You may have heard of the palmar grasp reflex when your child was an infant. This is the involuntary grasp response a baby has when something (like your finger) is placed into their hand. Your toddler will first grasp a crayon or pencil in this same way—although now it’s intentional.
Digital Pronate Grasp (or Radial Grasp): Ages 2 to 3
Around 2 to 3 years of age, your preschooler’s pencil grasp will begin to use their fingers rather than their entire fist. The digital pronate grasp, sometimes called radial grasp, uses all of the fingers, with the thumb and index finger near the tip of the pencil.
This grasp will also involve more use of the elbow, rather than using whole arm movements. As your child switches to a digital pronate grasp, they’ll have a bit more control of the pencil or crayon as they draw and color.
Quadrupod Grasp: Ages 3 to 4
By 3 or 4 years of age, some children will use the quadrupod grasp, also called the four finger grasp. In this stage, your child is moving closer to a standard pencil grasp, but they’re still using four fingers instead of three.
Keep in mind that some children will skip this stage altogether. And while it’s not as mature as the tripod grasp, it can be an effective way for some children to write, as they will be making smaller movements with their wrist during this stage.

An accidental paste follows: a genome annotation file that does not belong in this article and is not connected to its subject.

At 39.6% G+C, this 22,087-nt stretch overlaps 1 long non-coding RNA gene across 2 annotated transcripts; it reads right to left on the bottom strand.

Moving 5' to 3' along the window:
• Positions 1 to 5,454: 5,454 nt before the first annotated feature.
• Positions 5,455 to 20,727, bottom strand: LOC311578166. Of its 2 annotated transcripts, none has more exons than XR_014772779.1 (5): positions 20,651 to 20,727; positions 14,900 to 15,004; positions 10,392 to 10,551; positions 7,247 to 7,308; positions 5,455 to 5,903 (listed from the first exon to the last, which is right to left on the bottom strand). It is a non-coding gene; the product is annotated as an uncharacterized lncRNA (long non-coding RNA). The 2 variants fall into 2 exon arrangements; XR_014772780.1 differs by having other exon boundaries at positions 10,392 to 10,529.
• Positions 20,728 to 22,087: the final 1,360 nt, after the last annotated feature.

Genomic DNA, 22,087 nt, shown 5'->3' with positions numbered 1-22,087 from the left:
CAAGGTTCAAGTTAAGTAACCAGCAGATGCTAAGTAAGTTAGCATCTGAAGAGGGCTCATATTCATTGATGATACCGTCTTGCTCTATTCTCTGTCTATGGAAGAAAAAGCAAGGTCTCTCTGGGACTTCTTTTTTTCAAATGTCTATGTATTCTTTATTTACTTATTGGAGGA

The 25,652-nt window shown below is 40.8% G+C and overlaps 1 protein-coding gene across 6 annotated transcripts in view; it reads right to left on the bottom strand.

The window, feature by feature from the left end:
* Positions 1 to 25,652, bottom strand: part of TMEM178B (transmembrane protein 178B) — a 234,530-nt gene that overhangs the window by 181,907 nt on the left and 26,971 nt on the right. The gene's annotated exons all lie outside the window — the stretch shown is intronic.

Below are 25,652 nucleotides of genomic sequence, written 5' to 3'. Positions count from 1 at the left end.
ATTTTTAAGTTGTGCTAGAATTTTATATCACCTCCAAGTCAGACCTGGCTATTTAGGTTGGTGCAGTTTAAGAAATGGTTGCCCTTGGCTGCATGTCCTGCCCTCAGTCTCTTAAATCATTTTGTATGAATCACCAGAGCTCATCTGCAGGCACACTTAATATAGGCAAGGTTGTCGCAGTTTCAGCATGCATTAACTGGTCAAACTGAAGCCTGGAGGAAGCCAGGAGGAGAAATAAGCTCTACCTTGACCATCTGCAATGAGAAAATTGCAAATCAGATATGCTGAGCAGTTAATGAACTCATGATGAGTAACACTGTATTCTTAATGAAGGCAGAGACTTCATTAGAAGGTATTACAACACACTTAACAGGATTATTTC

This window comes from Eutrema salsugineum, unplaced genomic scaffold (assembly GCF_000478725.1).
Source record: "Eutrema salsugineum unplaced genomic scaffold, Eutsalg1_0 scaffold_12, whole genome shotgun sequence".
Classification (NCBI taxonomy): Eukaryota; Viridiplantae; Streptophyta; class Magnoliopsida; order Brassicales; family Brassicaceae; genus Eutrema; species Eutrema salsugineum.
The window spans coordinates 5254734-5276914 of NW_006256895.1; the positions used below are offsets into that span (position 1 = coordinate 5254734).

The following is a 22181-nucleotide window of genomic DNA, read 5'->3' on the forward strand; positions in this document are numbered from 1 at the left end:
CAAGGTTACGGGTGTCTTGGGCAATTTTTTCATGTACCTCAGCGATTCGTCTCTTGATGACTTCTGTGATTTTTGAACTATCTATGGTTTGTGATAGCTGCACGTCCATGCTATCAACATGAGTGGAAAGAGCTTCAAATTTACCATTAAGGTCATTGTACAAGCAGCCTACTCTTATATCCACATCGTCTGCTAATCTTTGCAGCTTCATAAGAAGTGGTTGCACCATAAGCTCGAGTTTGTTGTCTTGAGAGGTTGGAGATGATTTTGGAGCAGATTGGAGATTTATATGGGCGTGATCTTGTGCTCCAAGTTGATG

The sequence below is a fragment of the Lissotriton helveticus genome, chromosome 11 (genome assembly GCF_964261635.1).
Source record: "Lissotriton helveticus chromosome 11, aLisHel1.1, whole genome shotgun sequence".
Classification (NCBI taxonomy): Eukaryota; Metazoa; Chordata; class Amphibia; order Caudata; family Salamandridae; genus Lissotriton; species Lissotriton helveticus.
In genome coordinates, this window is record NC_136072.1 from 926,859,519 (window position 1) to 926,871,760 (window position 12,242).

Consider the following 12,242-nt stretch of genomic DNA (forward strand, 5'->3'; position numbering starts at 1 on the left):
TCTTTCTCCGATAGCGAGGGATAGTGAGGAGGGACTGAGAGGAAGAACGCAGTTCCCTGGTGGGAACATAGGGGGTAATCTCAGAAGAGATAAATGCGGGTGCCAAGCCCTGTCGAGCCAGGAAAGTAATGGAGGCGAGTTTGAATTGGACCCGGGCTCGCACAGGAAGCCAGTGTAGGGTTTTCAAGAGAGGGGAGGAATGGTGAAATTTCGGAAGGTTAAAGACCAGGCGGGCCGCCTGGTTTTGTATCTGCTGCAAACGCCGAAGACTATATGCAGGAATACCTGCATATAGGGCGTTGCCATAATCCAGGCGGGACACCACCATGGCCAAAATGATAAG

Tripod Grasp: Ages 4 to 7
Between the ages of 4 and 6, your child will begin developing a static tripod grasp. This grasp uses 3 fingers, which move together as one unit. With the static tripod grasp, your child’s wrist and forearm are still doing much of the work to move their pencil.
It isn’t until around 6 or 7 that most children move on to the dynamic tripod grasp, which is usually considered the most mature, functional pencil grasp. With this grasp, your child’s fingers will actually be moving to control the pencil.
Other Functional Pencil Grips
While most children will eventually use the dynamic tripod grasp, some will develop an alternative pencil grasp. One example of this is the modified tripod grasp. This pencil grasp still uses three fingers; however, the pencil is placed in between the pointer finger and middle finger.
As long as your child’s pencil grasp isn’t affecting their writing speed or legibility, don’t worry too much. Research has actually found that many alternative grasps don’t negatively affect handwriting skills.